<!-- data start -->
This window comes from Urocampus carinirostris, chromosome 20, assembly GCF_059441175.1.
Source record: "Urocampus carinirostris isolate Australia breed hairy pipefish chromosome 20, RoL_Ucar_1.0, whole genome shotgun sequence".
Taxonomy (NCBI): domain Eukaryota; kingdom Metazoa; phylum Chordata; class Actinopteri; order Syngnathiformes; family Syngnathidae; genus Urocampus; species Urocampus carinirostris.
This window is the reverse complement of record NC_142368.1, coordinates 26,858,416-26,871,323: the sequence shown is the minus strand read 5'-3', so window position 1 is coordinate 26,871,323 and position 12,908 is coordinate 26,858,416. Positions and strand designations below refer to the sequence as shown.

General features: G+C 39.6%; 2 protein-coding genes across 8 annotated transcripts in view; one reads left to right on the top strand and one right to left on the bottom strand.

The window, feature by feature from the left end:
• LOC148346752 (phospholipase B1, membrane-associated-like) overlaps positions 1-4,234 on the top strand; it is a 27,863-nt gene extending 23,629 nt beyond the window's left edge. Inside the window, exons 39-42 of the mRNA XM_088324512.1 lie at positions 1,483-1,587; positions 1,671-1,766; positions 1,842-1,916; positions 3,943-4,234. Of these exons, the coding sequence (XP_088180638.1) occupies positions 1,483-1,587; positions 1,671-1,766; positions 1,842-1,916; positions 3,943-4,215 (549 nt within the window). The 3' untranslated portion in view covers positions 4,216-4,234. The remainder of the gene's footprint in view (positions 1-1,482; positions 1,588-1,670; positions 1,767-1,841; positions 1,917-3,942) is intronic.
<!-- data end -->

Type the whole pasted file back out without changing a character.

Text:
This window comes from Urocampus carinirostris, chromosome 20, assembly GCF_059441175.1.
Source record: "Urocampus carinirostris isolate Australia breed hairy pipefish chromosome 20, RoL_Ucar_1.0, whole genome shotgun sequence".
Taxonomy (NCBI): domain Eukaryota; kingdom Metazoa; phylum Chordata; class Actinopteri; order Syngnathiformes; family Syngnathidae; genus Urocampus; species Urocampus carinirostris.
This window is the reverse complement of record NC_142368.1, coordinates 26,858,416-26,871,323: the sequence shown is the minus strand read 5'-3', so window position 1 is coordinate 26,871,323 and position 12,908 is coordinate 26,858,416. Positions and strand designations below refer to the sequence as shown.

General features: G+C 39.6%; 2 protein-coding genes across 8 annotated transcripts in view; one reads left to right on the top strand and one right to left on the bottom strand.

The window, feature by feature from the left end:
• LOC148346752 (phospholipase B1, membrane-associated-like) overlaps positions 1-4,234 on the top strand; it is a 27,863-nt gene extending 23,629 nt beyond the window's left edge. Inside the window, exons 39-42 of the mRNA XM_088324512.1 lie at positions 1,483-1,587; positions 1,671-1,766; positions 1,842-1,916; positions 3,943-4,234. Of these exons, the coding sequence (XP_088180638.1) occupies positions 1,483-1,587; positions 1,671-1,766; positions 1,842-1,916; positions 3,943-4,215 (549 nt within the window). The 3' untranslated portion in view covers positions 4,216-4,234. The remainder of the gene's footprint in view (positions 1-1,482; positions 1,588-1,670; positions 1,767-1,841; positions 1,917-3,942) is intronic.